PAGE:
Custom Registry Set - Key Dates

I have been working on making a key date custom registry set. I want to eliminate condition rarities as well as follow the other rules listed. I do NOT need a coin from each series if it is not truly a key date (1949-S 10C)

let me know what needs taken out or added....
https://coins.www.collectors-society.com/WCM/CoinCustomSetBuilder.aspx?s=25448

Comments

  • WCCWCC Posts: 139 ✭✭✭

    You will need to provide a list of series to be included. I presume it is the more widely collected 19th and 20th century likely excluding gold.

  • davids5104davids5104 Posts: 337 ✭✭✭

    Thanks for looking for it. Sorry I was not smart enough to see what I was doin.,. Here is an image of my plans

  • MattTheRileyMattTheRiley Posts: 491 ✭✭✭

    No 16-D Mercury?

  • davids5104davids5104 Posts: 337 ✭✭✭

    I pretty much ruined this whole post. however it came with the stipulation that every coin on the list has to be available for less than $500 in any grade. I am sorry this turned into something terrible...:)

  • WCCWCC Posts: 139 ✭✭✭

    I remember discussing this subject with you previously but you have now refined your list. Here are my comments on your current list:

    1924-D cent: Not a key date and no more of a semi-key than many other dates.
    1912-S nickel: Don't really consider this one a key date either though I rate it a semi-key.
    Buffalo nickels: I would only include the 1926-S and the 3-legged. The latter isn't really necessary for a complete set but most include it by tradition.
    Jefferson nickels: There are no key dates in this series. The 1950-D used to be considered one decades ago when it used to be difficult to find in circulation.
    Barber dimes: The last time I checked your list, only the 95-O seems to qualify.
    Mercury dimes: I would remove the 1926. Never heard it is a key date.
    FDR dimes: There are no key dates in this series. Every date/MM combination is common and the 1982 No P is either an error or a die variety.
    Barber quarters: 1897-S is a semi-key by my definition. You have excluded the 96-S, 01-S and 13-S due to price.
    SLQ: I would include the 27-S and remove the three listed.
    Washington quarter: I would add the 32-S while removing the 34-D and 36-D
    SQ: The coin listed is either an error or a die variety, not a key date.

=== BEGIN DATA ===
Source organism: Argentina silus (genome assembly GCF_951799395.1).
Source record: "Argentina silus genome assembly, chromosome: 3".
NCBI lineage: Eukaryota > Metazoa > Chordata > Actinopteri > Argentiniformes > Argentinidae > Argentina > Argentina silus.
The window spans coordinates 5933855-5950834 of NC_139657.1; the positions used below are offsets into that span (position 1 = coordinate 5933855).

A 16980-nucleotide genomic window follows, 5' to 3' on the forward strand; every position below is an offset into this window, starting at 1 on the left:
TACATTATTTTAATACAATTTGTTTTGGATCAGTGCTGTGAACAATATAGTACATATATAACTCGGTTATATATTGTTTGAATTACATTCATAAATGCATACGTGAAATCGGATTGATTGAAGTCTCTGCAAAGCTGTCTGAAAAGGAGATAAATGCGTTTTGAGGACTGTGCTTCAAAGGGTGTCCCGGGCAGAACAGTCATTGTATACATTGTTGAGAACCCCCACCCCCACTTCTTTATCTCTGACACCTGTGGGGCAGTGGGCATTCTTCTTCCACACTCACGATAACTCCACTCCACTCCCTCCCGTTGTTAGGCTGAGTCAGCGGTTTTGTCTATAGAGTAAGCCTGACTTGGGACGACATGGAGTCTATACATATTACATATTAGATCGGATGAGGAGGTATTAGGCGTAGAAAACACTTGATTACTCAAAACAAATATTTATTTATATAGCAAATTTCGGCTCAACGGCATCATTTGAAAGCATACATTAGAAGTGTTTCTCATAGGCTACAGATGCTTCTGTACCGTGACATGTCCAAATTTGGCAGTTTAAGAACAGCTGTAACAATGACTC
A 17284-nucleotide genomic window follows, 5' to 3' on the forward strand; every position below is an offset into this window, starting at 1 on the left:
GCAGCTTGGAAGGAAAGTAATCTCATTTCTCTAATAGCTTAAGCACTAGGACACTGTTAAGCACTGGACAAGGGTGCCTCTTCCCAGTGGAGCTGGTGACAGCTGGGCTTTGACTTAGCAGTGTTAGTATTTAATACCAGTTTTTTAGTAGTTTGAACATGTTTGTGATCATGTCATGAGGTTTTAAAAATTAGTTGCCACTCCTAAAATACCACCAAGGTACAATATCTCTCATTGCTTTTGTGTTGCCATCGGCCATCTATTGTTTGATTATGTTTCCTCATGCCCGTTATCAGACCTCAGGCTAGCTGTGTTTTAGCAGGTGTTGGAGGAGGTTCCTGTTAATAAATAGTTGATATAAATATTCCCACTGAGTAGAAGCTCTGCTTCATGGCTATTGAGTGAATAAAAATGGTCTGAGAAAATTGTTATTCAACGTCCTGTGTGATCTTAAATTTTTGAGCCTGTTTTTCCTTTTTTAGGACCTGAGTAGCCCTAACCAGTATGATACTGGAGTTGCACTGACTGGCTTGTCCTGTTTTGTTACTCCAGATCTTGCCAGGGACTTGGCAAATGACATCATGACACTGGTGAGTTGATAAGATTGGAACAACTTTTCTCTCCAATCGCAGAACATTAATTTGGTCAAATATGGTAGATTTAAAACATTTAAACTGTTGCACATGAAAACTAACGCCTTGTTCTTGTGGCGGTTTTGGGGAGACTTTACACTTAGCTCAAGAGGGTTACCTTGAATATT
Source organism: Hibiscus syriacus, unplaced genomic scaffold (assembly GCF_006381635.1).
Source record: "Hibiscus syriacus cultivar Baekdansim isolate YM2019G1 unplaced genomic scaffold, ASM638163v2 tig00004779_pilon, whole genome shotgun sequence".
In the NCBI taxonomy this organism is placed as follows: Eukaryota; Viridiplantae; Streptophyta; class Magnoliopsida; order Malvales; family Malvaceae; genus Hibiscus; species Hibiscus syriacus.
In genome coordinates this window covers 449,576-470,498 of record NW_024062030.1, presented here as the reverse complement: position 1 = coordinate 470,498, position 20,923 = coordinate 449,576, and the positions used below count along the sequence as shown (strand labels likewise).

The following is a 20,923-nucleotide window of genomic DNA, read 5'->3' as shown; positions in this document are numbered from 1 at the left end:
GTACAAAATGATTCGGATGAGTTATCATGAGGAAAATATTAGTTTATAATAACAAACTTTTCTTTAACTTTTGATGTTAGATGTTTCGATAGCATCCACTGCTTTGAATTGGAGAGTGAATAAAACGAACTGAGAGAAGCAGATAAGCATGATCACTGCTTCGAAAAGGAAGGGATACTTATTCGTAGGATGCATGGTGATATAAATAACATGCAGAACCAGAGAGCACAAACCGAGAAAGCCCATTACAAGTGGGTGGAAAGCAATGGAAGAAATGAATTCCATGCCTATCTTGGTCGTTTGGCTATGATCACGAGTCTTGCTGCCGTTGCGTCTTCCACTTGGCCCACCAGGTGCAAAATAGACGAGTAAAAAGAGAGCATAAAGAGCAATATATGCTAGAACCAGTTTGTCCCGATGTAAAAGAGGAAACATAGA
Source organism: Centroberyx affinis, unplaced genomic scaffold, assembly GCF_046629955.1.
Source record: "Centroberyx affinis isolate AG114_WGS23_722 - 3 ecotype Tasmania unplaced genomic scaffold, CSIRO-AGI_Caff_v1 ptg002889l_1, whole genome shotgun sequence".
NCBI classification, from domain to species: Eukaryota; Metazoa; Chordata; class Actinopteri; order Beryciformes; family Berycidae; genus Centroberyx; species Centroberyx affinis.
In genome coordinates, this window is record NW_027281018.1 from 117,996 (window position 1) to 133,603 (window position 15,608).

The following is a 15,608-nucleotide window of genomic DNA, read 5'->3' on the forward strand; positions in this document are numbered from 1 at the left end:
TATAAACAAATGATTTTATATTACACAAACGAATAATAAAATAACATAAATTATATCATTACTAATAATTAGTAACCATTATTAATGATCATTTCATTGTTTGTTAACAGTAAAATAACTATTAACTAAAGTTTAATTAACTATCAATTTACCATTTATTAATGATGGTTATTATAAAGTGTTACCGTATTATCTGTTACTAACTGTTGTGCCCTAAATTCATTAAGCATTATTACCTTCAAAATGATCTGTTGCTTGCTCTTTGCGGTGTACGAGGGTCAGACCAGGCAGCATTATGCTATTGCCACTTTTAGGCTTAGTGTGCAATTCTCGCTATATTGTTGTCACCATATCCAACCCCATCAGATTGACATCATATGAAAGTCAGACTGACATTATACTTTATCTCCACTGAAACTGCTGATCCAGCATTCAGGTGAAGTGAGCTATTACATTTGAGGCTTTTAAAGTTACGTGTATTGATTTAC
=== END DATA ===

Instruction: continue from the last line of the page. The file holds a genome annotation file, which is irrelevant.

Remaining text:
Barber half: I don't consider any a key date but maybe collectors of this series do.
    WLH: I only consider the 1921 P-D-S to be key. Others such as the 1919-D is either a semi-key or "in grade". Not aware the latter coin is scarcer in lower grades, except with a narrow eye appeal.
    1964 half: Same comments as 2004 quarter.
    Morgan dollars: By my definition, only the 1889-CC and 1893-S. There are multiple semi-keys such as those listed.
    Peace dollars: I believe the 1921 is more of a key than the 1924-S. I don't consider any to be key except in grade.
    1972 Ike: This is also a die variety, not a key date. I know it is included in sets but the only logical reason for it (and the other widely collected varieties) is the set is otherwise short and extremely easy to buy.

  • davids5104davids5104 Posts: 337 ✭✭✭

    i> @WCC said:

    I remember discussing this subject with you previously but you have now refined your list. Here are my comments on your current list:

    1924-D cent: Not a key date and no more of a semi-key than many other dates.
    1912-S nickel: Don't really consider this one a key date either though I rate it a semi-key.
    Buffalo nickels: I would only include the 1926-S and the 3-legged. The latter isn't really necessary for a complete set but most include it by tradition.
    Jefferson nickels: There are no key dates in this series. The 1950-D used to be considered one decades ago when it used to be difficult to find in circulation.
    Barber dimes: The last time I checked your list, only the 95-O seems to qualify.
    Mercury dimes: I would remove the 1926. Never heard it is a key date.
    FDR dimes: There are no key dates in this series. Every date/MM combination is common and the 1982 No P is either an error or a die variety.
    Barber quarters: 1897-S is a semi-key by my definition. You have excluded the 96-S, 01-S and 13-S due to price.
    SLQ: I would include the 27-S and remove the three listed.
    Washington quarter: I would add the 32-S while removing the 34-D and 36-D
    SQ: The coin listed is either an error or a die variety, not a key date.
    Barber half: I don't consider any a key date but maybe collectors of this series do.
    WLH: I only consider the 1921 P-D-S to be key. Others such as the 1919-D is either a semi-key or "in grade". Not aware the latter coin is scarcer in lower grades, except with a narrow eye appeal.
    1964 half: Same comments as 2004 quarter.
    Morgan dollars: By my definition, only the 1889-CC and 1893-S. There are multiple semi-keys such as those listed.
    Peace dollars: I believe the 1921 is more of a key than the 1924-S. I don't consider any to be key except in grade.
    1972 Ike: This is also a die variety, not a key date. I know it is included in sets but the only logical reason for it (and the other widely collected varieties) is the set is otherwise short and extremely easy to buy.

    I appreciate this feedback from a collector who knows far more than I. I have updated my list which includes the removal of quite a few based on your recommendations. There are a few I am still looking at to see if I want to keep. I will post my next list soon.

    Thanks again
    David

  • LincolnCentManLincolnCentMan Posts: 5,312 ✭✭✭

    I would classify the 24-D lincoln as a semi key.

    David

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